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Intelligence Print E-mail
By James V. Schall, S. J.   
Tuesday, 31 May 2011

A year previous to his cardinalate (1969), Jean Daniélou entitled a booklet, La crise actuelle de l’intelligence. These years saw social and political turmoil. Daniélou wished to comprehend them. The root of this crisis is found in the mind, in how we philosophically understood ourselves in the world. He agreed with the ancient classics that lives lacking virtue exist. They exercise a major influence on how the will allows the mind to see its proper object, namely, what is.

The dominant way to “understand” anything today is “science.” That is, by the use of hypotheses, testing, logic, reconsidering, and rigorous care of detail. In his 2011 Bradley Lecture, Harvey Mansfield remarked: “To scientists, the university is divided into science and non-science; the latter is not knowledge and is likely to be mush (in which they are right). Scientists easily forget that science cannot prove science is good, that their whole project is founded upon what is at best unscientific common sense. They do not see that the unscientific foundation of science leaves science far short of wisdom, whether practical or theoretical.” The first part of Daniélou’s essay said the same thing.

Visiting a number of universities at the time, including Berkeley, Daniélou observed that “these students do not come to the university to be debauched; they come essentially to be among intellectuals. They come to the University more to be able to discuss the great problems that are actually those of politics, of morals, and of man.” What they find, however, is “science.” Something is lacking. Souls are not filled.

Daniélou’s analysis is rooted in Aquinas and Aristotle. Intelligence is broader than calculation or “reasoning.” Studies of college graduates today show that they go through college and emerge without much power of “critical thinking.” But this is usually just another word for scientific method.

 
     Jean Daniélou: analysis rooted in Aristotle and Aquinas

Daniélou recalls that most of the important things we need to know cannot be learned by such scientific thinking: “Science cannot by itself explain man, and what for us is a basic issue, the relation between persons. I mean finally that what is most important for me is to know that which certain others basically think of themselves.” E. F. Schumacher remarked in A Guide for the Perplexed that the most dangerous man in any society is the man who does not know himself. This self-knowing is not “scientific.”

“Basically, that which is essential for me,” Daniélou continued, “is to be able to penetrate into the heart of others. It is at bottom that exchange by which heart is open to heart, that exchange which attains its summit in love, which exists in friendship but which exists also in interior communication at all levels.” We see much of this, of course, in Plato and Aristotle, Augustine and Aquinas. Benedict’s Deus Caritas Est is also to be included here.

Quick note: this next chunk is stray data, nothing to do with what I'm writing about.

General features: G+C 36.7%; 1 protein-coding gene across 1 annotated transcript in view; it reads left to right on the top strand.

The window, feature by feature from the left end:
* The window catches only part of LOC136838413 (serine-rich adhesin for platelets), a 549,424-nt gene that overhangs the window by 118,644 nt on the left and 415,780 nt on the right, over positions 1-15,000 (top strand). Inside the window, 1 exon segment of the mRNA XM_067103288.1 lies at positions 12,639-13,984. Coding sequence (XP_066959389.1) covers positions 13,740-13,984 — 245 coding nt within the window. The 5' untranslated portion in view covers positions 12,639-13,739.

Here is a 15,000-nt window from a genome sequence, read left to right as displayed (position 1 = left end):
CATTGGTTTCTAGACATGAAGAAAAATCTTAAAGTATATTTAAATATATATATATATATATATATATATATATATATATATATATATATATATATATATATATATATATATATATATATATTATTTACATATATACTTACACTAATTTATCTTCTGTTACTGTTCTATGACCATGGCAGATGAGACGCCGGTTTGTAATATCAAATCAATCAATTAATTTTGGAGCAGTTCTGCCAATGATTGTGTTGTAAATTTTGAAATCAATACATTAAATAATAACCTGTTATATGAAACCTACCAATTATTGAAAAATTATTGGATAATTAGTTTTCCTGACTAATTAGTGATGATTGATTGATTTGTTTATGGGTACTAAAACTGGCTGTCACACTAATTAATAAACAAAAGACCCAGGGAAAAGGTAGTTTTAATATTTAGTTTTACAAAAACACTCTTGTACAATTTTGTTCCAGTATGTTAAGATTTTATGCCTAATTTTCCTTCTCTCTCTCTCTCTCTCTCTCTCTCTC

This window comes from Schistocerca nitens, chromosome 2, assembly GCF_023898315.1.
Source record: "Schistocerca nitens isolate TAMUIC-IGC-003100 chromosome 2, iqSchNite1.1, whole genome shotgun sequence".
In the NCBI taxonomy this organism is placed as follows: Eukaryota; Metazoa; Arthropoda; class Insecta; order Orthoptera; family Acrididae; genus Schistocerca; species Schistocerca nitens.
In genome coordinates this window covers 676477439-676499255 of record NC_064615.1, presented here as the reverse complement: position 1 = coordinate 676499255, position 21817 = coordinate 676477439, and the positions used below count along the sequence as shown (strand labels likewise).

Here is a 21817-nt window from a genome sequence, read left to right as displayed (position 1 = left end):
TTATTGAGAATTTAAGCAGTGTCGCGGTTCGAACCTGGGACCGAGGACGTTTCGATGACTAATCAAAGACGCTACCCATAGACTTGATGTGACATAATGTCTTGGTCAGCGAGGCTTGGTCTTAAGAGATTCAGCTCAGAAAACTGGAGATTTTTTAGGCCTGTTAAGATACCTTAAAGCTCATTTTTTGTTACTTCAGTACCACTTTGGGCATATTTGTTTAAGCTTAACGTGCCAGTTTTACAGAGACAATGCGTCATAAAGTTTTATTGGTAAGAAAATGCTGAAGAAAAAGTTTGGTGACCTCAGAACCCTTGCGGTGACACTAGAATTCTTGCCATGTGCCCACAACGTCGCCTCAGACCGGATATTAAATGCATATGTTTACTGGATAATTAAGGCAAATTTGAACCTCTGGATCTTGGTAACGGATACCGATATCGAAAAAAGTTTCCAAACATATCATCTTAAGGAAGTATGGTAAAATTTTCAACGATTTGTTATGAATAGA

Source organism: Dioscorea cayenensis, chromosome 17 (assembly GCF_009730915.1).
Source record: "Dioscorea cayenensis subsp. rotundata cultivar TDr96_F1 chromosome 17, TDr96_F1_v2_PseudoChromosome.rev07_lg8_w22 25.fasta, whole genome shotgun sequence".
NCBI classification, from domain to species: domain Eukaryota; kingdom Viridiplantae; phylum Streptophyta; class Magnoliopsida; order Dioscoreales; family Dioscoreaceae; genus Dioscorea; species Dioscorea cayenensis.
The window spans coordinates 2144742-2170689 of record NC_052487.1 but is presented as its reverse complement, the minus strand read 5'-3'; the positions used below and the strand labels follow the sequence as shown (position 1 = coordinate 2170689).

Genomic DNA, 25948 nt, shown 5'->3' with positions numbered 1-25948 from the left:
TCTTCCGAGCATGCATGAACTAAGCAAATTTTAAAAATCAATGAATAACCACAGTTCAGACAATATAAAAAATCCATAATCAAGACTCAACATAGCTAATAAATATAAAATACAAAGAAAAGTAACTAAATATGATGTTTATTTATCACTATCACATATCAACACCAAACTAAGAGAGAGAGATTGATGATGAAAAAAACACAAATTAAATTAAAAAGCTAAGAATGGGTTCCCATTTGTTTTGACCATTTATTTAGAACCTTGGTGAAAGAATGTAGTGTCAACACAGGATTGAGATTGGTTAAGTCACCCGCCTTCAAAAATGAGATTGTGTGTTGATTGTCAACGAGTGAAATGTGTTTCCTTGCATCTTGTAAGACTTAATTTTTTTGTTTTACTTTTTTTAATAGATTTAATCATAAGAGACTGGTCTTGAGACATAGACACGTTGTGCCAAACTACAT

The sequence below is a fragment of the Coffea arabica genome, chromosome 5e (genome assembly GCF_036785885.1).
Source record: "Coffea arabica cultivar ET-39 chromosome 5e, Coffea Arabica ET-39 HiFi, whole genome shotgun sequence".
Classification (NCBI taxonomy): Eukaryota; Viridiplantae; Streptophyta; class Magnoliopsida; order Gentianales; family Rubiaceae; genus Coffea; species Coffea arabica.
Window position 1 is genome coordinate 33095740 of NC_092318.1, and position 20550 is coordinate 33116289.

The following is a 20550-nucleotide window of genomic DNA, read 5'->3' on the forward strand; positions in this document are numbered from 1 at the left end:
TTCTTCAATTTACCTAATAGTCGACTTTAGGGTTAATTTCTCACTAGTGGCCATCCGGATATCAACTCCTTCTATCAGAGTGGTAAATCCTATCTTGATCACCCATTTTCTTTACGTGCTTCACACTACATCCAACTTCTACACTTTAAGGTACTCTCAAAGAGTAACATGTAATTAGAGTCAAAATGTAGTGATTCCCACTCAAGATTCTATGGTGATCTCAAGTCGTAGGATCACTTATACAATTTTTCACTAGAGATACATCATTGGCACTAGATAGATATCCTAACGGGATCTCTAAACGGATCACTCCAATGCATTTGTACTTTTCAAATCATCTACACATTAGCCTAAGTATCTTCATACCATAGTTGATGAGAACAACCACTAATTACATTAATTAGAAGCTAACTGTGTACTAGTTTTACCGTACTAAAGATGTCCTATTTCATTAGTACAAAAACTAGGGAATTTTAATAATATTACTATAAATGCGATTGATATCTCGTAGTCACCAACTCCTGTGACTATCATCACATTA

Human intelligence has two natural ways of knowing. One is the calculating way, science at its best. But there is also intuition, the mind’s capacity itself to see into the higher things. The higher things that we know, that our mother loves us, are not “reasoned,” but they are known with a certainty that matches any scientific truth, which itself, of course, is always subject to revision.

This is what trust is all about: “The problem of authority is not fundamentally a problem of power, but a problem of confidence.” This is why belief in God can be certain. We can trust testimony and experience, even when we make every effort to examine it with our rational approach. “Faith is essentially a question of confidence in a competence,” Daniélou explains. The problem of faith is ultimately to know whether Jesus Christ appeared to us as competent in that which concerns a domain which is that of his proper field: in knowledge of the Father.”

In an essay in the New York Times, (May 14, 2011), we read that studies show little increase in quality of learning proportional to increased costs of administration and tuition: “The situation reflects a large cultural change in the relationship between students and colleges. The authority of educators has diminished, and the students are increasingly thought of by themselves and their colleges, as ‘clients’ or ‘consumers.’” Daniélou made basically the same point in 1968.